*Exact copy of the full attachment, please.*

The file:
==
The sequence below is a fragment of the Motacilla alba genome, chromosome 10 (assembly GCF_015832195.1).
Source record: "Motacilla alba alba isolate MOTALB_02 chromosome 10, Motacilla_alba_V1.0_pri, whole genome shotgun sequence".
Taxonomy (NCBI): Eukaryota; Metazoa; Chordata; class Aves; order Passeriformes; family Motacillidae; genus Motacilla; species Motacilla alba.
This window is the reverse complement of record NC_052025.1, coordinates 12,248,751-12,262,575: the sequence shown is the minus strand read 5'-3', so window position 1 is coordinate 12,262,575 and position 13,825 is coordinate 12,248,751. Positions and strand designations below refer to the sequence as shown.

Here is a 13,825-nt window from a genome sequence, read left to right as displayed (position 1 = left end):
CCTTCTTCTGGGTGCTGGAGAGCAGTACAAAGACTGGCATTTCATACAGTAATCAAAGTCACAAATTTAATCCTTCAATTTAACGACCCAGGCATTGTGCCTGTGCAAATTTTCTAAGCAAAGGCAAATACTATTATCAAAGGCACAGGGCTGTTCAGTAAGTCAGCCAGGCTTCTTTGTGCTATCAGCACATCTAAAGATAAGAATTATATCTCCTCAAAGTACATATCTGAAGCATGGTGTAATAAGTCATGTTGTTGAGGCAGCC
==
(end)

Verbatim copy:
The sequence below is a fragment of the Motacilla alba genome, chromosome 10 (assembly GCF_015832195.1).
Source record: "Motacilla alba alba isolate MOTALB_02 chromosome 10, Motacilla_alba_V1.0_pri, whole genome shotgun sequence".
Taxonomy (NCBI): Eukaryota; Metazoa; Chordata; class Aves; order Passeriformes; family Motacillidae; genus Motacilla; species Motacilla alba.
This window is the reverse complement of record NC_052025.1, coordinates 12,248,751-12,262,575: the sequence shown is the minus strand read 5'-3', so window position 1 is coordinate 12,262,575 and position 13,825 is coordinate 12,248,751. Positions and strand designations below refer to the sequence as shown.

Here is a 13,825-nt window from a genome sequence, read left to right as displayed (position 1 = left end):
CCTTCTTCTGGGTGCTGGAGAGCAGTACAAAGACTGGCATTTCATACAGTAATCAAAGTCACAAATTTAATCCTTCAATTTAACGACCCAGGCATTGTGCCTGTGCAAATTTTCTAAGCAAAGGCAAATACTATTATCAAAGGCACAGGGCTGTTCAGTAAGTCAGCCAGGCTTCTTTGTGCTATCAGCACATCTAAAGATAAGAATTATATCTCCTCAAAGTACATATCTGAAGCATGGTGTAATAAGTCATGTTGTTGAGGCAGCC